The day before that, I showed the absolute and relative revenue, profit and R&D figures of Accenture, Atos Origin, Logica and Capgemini.
The day before even that, I started this series by showing the absolute and relative revenue, profit and R&D figures of The Big Three Google, Microsft and Apple and The Big Four Oracle, SAP, IBM and HP.
Today, it’s time to pass the verdict – that is, make up my mind, and see what’s on yours.
I fully realise that I’m somewhat comparing apples to oranges here, or, as we say in Dutch, comparing apples to pears – let’s just dub this a compearison then and get over it shall we?
- Google sells digital billboards: in 2009, 97% of their revenue came from advertisements
- Microsoft sells software: in 2009, 82% of their revenue came from software
- Apple sells hardware: in 2009, 64% of their revenue came from hardware, and an additional 29% from “related products and services” to those
- Oracle sells software: in 2009, 81% of their revenue came from software, the rest from services
- SAP sells software: in 2009, 76% of their revenue came from software, the rest from services
- IBM sells services: in 2009, 57% of their revenue came from services, 22% from software and 17% from hardware
- HP sells everything: in 2009, 38% of their revenue came from services, 32% from printers+, 11% from server hardware, and 12% from client hardware
- Accenture sells services: in 2009, 100% of their revenue came from services
- Atos Origin sells services: in 2009, 100% of their revenue came from services
- Logica sells services: in 2009, 100% of their revenue came from services
- Capgemini sells services: in 2009, 100% of their revenue came from services
- TATA CS sells services: in 2009, 100% of their revenue came from services
- Wipro sells services: in 2009, 80% of their revenue came from services, and another 10% from IT products
Now, I’ll present to you average figures over the years 2004-2009/10. Yes I’m counting 2010 in as well, maybe that’ll rock the boat a little but hey…
Are you ready for the Big Bang? Fasten your seatbelts please.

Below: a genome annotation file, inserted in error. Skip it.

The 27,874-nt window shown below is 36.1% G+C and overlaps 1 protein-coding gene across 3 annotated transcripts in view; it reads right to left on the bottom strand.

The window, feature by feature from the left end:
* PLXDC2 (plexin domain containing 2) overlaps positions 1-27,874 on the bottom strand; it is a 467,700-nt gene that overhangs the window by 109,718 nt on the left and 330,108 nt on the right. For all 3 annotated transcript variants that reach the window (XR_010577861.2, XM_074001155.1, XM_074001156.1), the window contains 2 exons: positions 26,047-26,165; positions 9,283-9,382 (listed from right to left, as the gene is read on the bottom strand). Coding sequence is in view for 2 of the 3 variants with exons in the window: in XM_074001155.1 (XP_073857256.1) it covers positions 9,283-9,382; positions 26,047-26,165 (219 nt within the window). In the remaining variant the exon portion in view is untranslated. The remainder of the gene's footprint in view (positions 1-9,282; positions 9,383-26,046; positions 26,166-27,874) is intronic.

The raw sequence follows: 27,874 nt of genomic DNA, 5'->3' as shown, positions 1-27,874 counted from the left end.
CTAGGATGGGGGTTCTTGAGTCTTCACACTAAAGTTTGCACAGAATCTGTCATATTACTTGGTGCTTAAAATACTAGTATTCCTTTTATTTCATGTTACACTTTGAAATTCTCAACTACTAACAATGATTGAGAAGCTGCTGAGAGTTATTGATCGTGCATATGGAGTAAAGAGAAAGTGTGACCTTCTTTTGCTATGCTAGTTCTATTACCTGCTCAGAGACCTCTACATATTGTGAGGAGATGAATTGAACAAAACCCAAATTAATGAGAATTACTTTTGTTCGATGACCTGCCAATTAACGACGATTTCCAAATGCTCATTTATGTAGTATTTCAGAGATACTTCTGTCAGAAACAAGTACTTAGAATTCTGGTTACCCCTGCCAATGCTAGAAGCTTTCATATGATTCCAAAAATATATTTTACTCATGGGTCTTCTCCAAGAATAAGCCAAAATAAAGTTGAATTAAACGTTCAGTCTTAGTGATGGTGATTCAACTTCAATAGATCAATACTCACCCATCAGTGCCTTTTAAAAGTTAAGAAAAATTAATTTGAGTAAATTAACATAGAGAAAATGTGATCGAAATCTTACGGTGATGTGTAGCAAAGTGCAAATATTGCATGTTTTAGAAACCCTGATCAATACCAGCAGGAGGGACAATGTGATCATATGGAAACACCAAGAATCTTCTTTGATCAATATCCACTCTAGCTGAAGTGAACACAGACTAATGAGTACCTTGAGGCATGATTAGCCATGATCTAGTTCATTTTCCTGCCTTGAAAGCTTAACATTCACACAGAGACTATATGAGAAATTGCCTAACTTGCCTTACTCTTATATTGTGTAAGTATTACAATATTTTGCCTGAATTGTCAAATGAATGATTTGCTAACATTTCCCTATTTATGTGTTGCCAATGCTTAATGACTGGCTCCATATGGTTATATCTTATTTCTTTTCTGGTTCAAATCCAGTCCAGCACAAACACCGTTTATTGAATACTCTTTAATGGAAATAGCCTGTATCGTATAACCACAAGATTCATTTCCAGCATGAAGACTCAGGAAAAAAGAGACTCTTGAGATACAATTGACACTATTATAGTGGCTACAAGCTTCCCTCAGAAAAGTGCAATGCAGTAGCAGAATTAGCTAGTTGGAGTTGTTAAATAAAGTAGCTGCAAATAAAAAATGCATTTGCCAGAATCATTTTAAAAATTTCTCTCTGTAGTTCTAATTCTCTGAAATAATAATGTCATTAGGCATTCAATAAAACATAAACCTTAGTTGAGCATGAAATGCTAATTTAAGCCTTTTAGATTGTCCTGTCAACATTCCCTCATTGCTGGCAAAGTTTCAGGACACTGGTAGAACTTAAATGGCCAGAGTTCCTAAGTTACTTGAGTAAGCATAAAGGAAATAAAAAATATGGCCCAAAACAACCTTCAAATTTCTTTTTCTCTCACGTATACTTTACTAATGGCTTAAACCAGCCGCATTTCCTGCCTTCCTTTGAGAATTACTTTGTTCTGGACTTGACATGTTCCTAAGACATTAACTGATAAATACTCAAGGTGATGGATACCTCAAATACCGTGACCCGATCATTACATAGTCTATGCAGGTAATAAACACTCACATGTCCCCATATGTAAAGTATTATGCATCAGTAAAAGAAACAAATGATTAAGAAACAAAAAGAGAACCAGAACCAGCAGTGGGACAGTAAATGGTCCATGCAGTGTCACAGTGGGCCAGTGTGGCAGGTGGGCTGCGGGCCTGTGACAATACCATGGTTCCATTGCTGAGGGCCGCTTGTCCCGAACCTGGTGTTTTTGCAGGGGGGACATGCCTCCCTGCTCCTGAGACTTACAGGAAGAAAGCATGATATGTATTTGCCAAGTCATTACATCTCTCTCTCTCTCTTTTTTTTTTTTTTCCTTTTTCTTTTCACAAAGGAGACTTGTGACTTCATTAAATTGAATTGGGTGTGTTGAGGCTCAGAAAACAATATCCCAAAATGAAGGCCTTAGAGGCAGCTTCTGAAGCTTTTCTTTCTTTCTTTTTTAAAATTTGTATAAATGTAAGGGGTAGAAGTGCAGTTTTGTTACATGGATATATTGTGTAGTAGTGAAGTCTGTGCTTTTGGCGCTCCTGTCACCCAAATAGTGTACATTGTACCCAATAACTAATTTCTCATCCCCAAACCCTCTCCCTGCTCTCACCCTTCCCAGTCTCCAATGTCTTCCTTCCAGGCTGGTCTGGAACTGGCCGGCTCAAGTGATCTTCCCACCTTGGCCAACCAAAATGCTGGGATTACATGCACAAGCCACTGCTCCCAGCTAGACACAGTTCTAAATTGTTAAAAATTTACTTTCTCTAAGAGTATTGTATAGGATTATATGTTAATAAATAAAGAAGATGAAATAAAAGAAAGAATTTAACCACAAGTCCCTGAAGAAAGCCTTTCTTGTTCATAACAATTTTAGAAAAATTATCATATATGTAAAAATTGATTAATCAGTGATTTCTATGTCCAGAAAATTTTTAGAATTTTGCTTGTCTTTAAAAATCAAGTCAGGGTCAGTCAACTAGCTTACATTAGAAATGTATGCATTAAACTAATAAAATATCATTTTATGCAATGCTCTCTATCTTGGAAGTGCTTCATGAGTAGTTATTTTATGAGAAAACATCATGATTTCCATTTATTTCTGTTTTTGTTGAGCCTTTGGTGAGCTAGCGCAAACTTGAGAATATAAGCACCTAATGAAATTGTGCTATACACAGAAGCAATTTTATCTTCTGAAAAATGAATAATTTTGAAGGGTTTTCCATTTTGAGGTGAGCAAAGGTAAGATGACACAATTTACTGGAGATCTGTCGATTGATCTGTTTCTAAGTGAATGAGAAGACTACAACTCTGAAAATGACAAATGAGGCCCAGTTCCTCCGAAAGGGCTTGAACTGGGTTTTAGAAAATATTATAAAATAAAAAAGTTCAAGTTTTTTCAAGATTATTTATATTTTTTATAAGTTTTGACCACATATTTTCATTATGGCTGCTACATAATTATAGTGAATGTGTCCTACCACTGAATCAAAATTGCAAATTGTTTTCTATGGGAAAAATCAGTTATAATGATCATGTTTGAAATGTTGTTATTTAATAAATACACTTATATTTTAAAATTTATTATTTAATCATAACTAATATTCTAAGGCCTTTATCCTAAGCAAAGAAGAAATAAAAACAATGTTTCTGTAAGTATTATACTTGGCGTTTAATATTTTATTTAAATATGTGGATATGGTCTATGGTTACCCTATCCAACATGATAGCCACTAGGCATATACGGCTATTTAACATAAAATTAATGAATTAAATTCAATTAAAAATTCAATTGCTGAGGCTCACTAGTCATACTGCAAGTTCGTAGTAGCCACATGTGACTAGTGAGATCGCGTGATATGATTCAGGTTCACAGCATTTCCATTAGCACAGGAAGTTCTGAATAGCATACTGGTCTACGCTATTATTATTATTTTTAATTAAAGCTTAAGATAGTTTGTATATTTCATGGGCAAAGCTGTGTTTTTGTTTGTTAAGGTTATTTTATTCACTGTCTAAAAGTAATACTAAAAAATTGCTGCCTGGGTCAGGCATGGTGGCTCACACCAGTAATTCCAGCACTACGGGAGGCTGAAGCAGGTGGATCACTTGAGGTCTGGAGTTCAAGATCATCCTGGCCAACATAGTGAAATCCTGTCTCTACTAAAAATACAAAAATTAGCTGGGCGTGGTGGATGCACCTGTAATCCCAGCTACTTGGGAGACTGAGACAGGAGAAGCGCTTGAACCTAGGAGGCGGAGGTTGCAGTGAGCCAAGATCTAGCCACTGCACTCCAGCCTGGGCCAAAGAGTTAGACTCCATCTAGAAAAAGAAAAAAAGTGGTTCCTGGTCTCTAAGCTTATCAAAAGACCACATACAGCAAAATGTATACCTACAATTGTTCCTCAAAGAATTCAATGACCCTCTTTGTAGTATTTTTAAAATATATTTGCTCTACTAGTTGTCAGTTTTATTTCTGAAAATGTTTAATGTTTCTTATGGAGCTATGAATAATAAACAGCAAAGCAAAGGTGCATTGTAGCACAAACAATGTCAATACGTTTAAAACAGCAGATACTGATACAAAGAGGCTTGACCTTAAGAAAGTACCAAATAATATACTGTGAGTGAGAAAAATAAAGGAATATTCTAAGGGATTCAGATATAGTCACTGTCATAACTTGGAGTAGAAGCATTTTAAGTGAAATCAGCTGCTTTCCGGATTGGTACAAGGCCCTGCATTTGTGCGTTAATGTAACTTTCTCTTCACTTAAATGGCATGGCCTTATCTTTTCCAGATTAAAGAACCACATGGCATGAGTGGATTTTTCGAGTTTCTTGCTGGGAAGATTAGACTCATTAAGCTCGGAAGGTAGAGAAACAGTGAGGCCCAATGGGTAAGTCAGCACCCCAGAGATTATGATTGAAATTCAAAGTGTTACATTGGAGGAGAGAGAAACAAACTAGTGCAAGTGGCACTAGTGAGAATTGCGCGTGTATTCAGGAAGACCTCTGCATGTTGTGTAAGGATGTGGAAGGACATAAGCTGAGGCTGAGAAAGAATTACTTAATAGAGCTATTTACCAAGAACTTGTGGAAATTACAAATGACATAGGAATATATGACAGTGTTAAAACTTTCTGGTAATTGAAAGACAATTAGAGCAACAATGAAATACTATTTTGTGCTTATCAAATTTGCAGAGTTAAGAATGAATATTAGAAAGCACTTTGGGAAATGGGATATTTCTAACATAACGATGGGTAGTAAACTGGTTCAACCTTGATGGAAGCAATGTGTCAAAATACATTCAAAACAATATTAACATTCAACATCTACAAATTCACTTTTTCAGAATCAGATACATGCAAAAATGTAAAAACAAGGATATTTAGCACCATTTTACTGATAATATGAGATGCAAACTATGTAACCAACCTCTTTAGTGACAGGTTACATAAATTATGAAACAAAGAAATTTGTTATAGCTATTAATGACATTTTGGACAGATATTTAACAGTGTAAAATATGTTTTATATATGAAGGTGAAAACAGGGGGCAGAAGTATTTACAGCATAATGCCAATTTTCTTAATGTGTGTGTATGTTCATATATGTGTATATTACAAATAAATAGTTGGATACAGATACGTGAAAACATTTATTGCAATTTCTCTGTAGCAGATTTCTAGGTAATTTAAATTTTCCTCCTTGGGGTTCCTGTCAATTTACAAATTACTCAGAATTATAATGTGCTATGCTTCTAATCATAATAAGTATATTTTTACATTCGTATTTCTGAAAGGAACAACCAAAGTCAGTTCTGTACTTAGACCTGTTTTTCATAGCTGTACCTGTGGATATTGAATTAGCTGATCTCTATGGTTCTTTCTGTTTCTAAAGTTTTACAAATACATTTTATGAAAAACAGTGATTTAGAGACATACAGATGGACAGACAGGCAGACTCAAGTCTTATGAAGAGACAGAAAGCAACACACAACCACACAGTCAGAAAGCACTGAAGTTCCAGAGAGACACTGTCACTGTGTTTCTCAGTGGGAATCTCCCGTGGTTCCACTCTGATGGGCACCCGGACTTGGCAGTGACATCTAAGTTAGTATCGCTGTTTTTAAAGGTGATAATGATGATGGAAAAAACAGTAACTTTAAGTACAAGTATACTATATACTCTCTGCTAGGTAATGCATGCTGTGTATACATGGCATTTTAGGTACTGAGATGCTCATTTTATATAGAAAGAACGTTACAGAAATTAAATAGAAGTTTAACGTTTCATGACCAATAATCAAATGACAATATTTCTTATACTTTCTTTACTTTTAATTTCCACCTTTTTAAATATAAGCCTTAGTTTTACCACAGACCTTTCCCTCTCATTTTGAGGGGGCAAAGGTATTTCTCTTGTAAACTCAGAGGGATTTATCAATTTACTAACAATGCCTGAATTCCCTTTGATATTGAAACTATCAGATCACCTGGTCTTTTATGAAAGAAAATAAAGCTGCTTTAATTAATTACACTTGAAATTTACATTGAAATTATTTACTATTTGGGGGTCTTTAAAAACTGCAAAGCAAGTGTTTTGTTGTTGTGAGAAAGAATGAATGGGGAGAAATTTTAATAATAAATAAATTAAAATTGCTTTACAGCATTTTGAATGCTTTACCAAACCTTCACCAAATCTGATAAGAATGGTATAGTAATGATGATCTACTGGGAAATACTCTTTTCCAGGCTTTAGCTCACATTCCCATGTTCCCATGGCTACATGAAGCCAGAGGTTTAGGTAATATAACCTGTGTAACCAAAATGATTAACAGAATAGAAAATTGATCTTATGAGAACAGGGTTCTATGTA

To please the lower margins, I’ve added a few decimals for the system integrators. Rounding Logica to 4K per-person profit and Capgemini to 3K would distort the figures too much.
So what’s to say?
Well, first of all, if you’re working for the Big Three I’d say you are in an excellent position to do the obligatory EOY salary bargaining. When working for the Big Four, not so much I’d say. When working for the classical system integrators – they’d probably ask you to give back some of the money they gave you previously. When “in India”, you stand a good chance.
How about cost?
Huge, for some. Google is spending 600 thousand dollars per employee on what? Microsoft, 320, and Apple a whopping 750 thousand dollars. I checked of course, but didn’t get much further than cryptic “cost of revenue / sales” single balance lines.
Oracle 130, SAP 140, IBM 200, HP 450 – wait, what?! -, Accenture 110, Atos 105, Logica 80, Capgemini 105, and our nimble Indians beat the living daylights out of everyone with a shocking total cost per employee of, respectively, 42 for Tata and 40 for Wipro.
Given those figures, Microsoft is the Big Boss of The Big Three – by far. The Big Four? That pyramid there should be easily inverted in a few years, at least HP has fat chances of turning some cost into profit me thinks. The classics? Logica is surprisingly lean there, if the others can make more revenue at the same cost, they would all end up equally. Capgemini can’t take much of a swing or it’ll be up for sale – in fact, I’m predicting it will be bought before January 2013. Tata and Wipro clearly have the future there, and will keep crushing the competition.
For those of you wondering why I left in 2010 and started my own consulting and advisory business in System and Business Application Integration – you get it now, don’t you?
(Cross-posted @ Business or Pleasure? - why not both)